Why are the Rangers sticking with Rougned Odor? He plays average defense at best and seems to strike out too much in important situations. It seems Jurickson Profar could be just as good or better. -- Larry N., Dallas
The Rangers are committed to Odor for the next five seasons (through 2022) at $45.2 million. They like the power, speed and athleticism, and they are hoping age and experience will help Odor overcome the rough parts of his game. Profar doesn't have great physical skills, he is simply a true baseball player with plus skills and off-the-charts baseball aptitude.
Andrus is signed through 2022, but he could opt out after '18 or '19. That was once unthinkable, but not so much after enjoying a career-best season. But he'll be back next year. Beltre is signed through '18, but he has made it clear he wants to play on a World Series contender. The Rangers have much work to do this offseason to get back to that point, but right now it's hard to see Beltre walking away or being traded.
Can you explain how Dillon Tate -- the No. 4 overall Draft pick in 2015 -- was given up on in essentially 1 1/2 years? He is pitching well in Double-A for the Yankees, and the Rangers gave him away. -- Fred V., Carrollton, Texas
Tate did not get off to a great start with the Rangers, and there was concern that the longer they waited, the farther his trade value would drop. So he was included in a trade for Carlos Beltran. Tate has had a decent season over 13 starts -- four at Double A -- in the Yankees' system, and he is their No. 14-ranked prospect by MLBPipeline.com. But, yes, it does hurt not having anything to show for a fourth overall Draft pick.
I hear rumors of the Rangers going after Giancarlo Stanton by trade and taking on a lot of his contract. Would it not make better sense to chase Yu Darvish and Shohei Ohtani? -- Kayla B., Honolulu
Great question. Stanton is signed for 10 more years after this season at an average of $27.5 million through age 37. There is a good chance Darvish could get a five- or six-year deal averaging that much or more as a free agent this offseason. You'd rather have Stanton, but he has to be acquired by trade, and that would be painful. Who knows what Ohtani will cost or how good he will be? But if the Rangers could get Stanton without giving up Joey Gallo, Nomar Mazara or Cole Ragans, then ...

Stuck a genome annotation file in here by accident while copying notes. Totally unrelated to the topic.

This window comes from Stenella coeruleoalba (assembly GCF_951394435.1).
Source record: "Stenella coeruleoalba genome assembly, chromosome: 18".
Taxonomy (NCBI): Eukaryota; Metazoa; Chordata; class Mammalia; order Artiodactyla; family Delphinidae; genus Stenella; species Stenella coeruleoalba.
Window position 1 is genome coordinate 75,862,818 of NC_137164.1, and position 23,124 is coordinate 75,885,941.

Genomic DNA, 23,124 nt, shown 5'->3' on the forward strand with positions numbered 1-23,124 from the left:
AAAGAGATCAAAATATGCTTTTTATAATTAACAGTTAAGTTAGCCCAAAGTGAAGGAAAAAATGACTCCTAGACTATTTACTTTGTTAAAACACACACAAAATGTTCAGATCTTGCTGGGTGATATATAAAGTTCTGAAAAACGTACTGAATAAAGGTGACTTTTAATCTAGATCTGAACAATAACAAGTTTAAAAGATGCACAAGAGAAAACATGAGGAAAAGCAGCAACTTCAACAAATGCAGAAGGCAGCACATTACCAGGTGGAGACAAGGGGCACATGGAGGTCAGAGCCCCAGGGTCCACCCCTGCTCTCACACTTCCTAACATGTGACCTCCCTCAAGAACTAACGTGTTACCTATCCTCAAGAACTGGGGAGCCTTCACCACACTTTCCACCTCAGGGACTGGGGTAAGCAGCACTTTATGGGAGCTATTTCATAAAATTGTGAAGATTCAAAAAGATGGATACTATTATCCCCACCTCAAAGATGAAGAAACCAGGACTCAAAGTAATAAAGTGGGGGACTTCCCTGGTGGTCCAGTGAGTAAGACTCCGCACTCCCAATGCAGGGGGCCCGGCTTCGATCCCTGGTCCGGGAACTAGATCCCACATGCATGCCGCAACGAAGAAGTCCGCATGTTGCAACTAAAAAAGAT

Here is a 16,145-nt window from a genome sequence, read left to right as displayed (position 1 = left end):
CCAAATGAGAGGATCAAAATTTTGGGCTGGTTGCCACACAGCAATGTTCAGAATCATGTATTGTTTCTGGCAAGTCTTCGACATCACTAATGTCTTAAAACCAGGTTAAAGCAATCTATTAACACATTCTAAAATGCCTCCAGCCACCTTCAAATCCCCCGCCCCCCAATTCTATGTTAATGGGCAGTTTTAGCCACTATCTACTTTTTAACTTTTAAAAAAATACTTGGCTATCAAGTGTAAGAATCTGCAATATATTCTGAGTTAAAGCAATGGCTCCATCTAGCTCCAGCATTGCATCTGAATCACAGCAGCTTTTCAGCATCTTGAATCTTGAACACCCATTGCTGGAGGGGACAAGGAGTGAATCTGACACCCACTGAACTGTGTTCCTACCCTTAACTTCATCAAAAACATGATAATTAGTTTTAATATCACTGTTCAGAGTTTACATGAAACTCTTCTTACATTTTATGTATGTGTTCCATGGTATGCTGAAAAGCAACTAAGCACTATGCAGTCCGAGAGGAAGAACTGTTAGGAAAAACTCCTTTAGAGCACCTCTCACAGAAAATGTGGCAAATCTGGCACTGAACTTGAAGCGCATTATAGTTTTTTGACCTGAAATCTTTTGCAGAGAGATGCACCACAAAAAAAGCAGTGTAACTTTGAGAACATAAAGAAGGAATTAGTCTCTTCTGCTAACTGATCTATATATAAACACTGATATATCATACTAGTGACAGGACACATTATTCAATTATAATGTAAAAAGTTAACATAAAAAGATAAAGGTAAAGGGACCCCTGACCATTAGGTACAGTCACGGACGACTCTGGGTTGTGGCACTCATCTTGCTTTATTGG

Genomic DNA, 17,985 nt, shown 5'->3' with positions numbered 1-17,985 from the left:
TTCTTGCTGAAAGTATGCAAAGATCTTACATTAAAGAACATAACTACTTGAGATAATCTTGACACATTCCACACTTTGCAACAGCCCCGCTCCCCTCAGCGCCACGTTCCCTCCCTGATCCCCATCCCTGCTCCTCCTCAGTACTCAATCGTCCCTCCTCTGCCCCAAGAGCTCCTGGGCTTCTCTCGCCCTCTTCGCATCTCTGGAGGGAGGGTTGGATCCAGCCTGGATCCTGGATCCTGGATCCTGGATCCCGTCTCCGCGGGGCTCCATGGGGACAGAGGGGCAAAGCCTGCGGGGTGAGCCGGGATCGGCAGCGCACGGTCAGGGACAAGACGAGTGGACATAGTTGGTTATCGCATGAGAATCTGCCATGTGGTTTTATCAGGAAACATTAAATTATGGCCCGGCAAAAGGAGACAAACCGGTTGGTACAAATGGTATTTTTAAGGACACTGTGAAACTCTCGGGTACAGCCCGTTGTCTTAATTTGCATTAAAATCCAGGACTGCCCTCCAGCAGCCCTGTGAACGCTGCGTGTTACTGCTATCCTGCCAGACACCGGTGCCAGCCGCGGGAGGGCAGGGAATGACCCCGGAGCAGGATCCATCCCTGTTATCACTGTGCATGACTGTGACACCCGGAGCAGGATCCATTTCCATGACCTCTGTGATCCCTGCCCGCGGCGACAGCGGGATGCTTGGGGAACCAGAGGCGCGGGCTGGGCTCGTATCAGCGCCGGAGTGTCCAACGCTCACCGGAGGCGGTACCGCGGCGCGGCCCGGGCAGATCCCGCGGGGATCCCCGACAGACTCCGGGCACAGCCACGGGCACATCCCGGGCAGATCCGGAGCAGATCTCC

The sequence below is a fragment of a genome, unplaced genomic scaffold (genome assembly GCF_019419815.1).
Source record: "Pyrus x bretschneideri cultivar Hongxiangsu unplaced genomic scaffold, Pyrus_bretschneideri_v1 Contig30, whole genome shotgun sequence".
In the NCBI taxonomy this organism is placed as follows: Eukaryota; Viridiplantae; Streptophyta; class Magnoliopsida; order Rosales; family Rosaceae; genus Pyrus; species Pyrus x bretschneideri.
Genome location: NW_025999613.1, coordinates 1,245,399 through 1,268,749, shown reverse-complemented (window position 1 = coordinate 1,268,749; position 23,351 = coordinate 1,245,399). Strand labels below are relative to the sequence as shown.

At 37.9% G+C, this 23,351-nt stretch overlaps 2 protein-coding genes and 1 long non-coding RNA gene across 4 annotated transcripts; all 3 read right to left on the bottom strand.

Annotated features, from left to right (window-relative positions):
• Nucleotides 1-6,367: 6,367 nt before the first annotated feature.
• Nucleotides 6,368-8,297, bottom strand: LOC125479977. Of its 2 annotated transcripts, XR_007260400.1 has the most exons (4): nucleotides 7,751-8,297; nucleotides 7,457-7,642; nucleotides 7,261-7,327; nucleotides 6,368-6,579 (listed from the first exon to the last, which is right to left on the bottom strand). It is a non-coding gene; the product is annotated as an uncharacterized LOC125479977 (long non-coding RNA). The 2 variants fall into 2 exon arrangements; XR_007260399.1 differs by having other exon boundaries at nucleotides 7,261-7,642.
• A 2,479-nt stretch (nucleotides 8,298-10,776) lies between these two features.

Who are Tyler Davis in Frisco and Scott Williams at Down East? Are they for real?
-- Stuart A., Silver Spring, Md.
Both are right-handed pitchers. Davis was the Rangers' 23rd-round pick in 2015 out of the University of Washington, where he had a tremendous career. He throws his fastball at 86-90 mph with plus command of three pitches and good feel for pitching. Davis was 4-2 with a 2.32 ERA and a 0.86 WHIP in 12 starts for Frisco, and he's definitely a guy to watch.
Williams is a converted catcher who was in big league camp two years ago. He has had some injuries, but he has a good fastball/slider mix. Williams has had some impressive stretches in Class A, and he needs to take that to Double-A next year.
Are you aware of any discussion regarding a team moving to or expansion coming to San Antonio? Given growth and demographics, it would seem like a no-brainer. -- Barry B., Abilene, Texas
Commissioner Rob Manfred is on record as saying expansion to 32 teams is a possibility in the future. Montreal appears to be first on the list. Both San Antonio and Austin have been mentioned, along with Portland, Vancouver, Charlotte, Las Vegas and Mexico City. It would be great if San Antonio or Austin were in the same division as the Rangers and Astros, but that's a long way off. Stadiums in Oakland and Tampa Bay need to be addressed first.
I'm very concerned that the new stadium's roof will be closed a significant amount of time like AT&T Stadium. It seems like AT&T Stadium's roof is never open. One of the cool perks about postseason baseball is you get to watch baseball in a sweatshirt or jacket. Should I be concerned? -- Don L., Dallas
I've never been to AT&T Stadium. Didn't even realize it had a roof that opened. The Rangers' roof will be closed far more than open, but October could be different. There is nothing like October baseball weather, that's for sure.
T.R. Sullivan has covered the Rangers since 1989, and for MLB.com since 2006. Follow him on Twitter @Sullivan_Ranger and listen to his podcast. This story was not subject to the approval of Major League Baseball or its clubs.